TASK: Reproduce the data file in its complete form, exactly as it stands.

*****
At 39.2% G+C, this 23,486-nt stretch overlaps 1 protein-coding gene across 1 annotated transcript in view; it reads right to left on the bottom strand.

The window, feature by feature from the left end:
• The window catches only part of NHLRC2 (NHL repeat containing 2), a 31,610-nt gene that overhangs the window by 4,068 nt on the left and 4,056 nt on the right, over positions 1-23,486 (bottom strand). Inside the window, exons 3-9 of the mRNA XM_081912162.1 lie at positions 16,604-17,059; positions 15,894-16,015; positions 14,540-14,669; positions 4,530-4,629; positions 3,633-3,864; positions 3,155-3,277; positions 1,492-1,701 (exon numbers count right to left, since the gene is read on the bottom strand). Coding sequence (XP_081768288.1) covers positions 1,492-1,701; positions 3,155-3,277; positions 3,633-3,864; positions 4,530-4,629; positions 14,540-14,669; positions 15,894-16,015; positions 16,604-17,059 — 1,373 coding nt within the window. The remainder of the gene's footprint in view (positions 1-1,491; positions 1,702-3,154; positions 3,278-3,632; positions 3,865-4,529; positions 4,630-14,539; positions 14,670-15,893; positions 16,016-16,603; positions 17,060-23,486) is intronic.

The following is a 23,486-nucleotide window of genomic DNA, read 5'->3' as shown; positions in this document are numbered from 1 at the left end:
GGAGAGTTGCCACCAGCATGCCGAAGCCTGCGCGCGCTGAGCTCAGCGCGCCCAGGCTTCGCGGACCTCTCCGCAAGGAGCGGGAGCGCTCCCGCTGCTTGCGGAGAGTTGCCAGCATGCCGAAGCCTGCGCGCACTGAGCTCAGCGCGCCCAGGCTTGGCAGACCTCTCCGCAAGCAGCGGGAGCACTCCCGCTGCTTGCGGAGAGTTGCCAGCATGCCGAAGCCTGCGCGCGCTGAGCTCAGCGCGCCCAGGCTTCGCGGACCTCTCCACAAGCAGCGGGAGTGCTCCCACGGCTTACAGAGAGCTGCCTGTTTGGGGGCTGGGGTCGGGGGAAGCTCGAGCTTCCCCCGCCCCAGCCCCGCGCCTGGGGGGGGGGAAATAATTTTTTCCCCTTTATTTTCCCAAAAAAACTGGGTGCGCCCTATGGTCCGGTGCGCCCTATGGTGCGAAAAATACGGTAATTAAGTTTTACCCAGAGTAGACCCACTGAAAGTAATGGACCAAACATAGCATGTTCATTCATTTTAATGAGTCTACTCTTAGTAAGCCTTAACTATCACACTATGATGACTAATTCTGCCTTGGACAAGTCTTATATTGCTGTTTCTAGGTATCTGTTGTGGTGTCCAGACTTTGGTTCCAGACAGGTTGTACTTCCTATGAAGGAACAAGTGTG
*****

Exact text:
At 39.2% G+C, this 23,486-nt stretch overlaps 1 protein-coding gene across 1 annotated transcript in view; it reads right to left on the bottom strand.

The window, feature by feature from the left end:
• The window catches only part of NHLRC2 (NHL repeat containing 2), a 31,610-nt gene that overhangs the window by 4,068 nt on the left and 4,056 nt on the right, over positions 1-23,486 (bottom strand). Inside the window, exons 3-9 of the mRNA XM_081912162.1 lie at positions 16,604-17,059; positions 15,894-16,015; positions 14,540-14,669; positions 4,530-4,629; positions 3,633-3,864; positions 3,155-3,277; positions 1,492-1,701 (exon numbers count right to left, since the gene is read on the bottom strand). Coding sequence (XP_081768288.1) covers positions 1,492-1,701; positions 3,155-3,277; positions 3,633-3,864; positions 4,530-4,629; positions 14,540-14,669; positions 15,894-16,015; positions 16,604-17,059 — 1,373 coding nt within the window. The remainder of the gene's footprint in view (positions 1-1,491; positions 1,702-3,154; positions 3,278-3,632; positions 3,865-4,529; positions 4,630-14,539; positions 14,670-15,893; positions 16,016-16,603; positions 17,060-23,486) is intronic.

The following is a 23,486-nucleotide window of genomic DNA, read 5'->3' as shown; positions in this document are numbered from 1 at the left end:
GGAGAGTTGCCACCAGCATGCCGAAGCCTGCGCGCGCTGAGCTCAGCGCGCCCAGGCTTCGCGGACCTCTCCGCAAGGAGCGGGAGCGCTCCCGCTGCTTGCGGAGAGTTGCCAGCATGCCGAAGCCTGCGCGCACTGAGCTCAGCGCGCCCAGGCTTGGCAGACCTCTCCGCAAGCAGCGGGAGCACTCCCGCTGCTTGCGGAGAGTTGCCAGCATGCCGAAGCCTGCGCGCGCTGAGCTCAGCGCGCCCAGGCTTCGCGGACCTCTCCACAAGCAGCGGGAGTGCTCCCACGGCTTACAGAGAGCTGCCTGTTTGGGGGCTGGGGTCGGGGGAAGCTCGAGCTTCCCCCGCCCCAGCCCCGCGCCTGGGGGGGGGGAAATAATTTTTTCCCCTTTATTTTCCCAAAAAAACTGGGTGCGCCCTATGGTCCGGTGCGCCCTATGGTGCGAAAAATACGGTAATTAAGTTTTACCCAGAGTAGACCCACTGAAAGTAATGGACCAAACATAGCATGTTCATTCATTTTAATGAGTCTACTCTTAGTAAGCCTTAACTATCACACTATGATGACTAATTCTGCCTTGGACAAGTCTTATATTGCTGTTTCTAGGTATCTGTTGTGGTGTCCAGACTTTGGTTCCAGACAGGTTGTACTTCCTATGAAGGAACAAGTGTG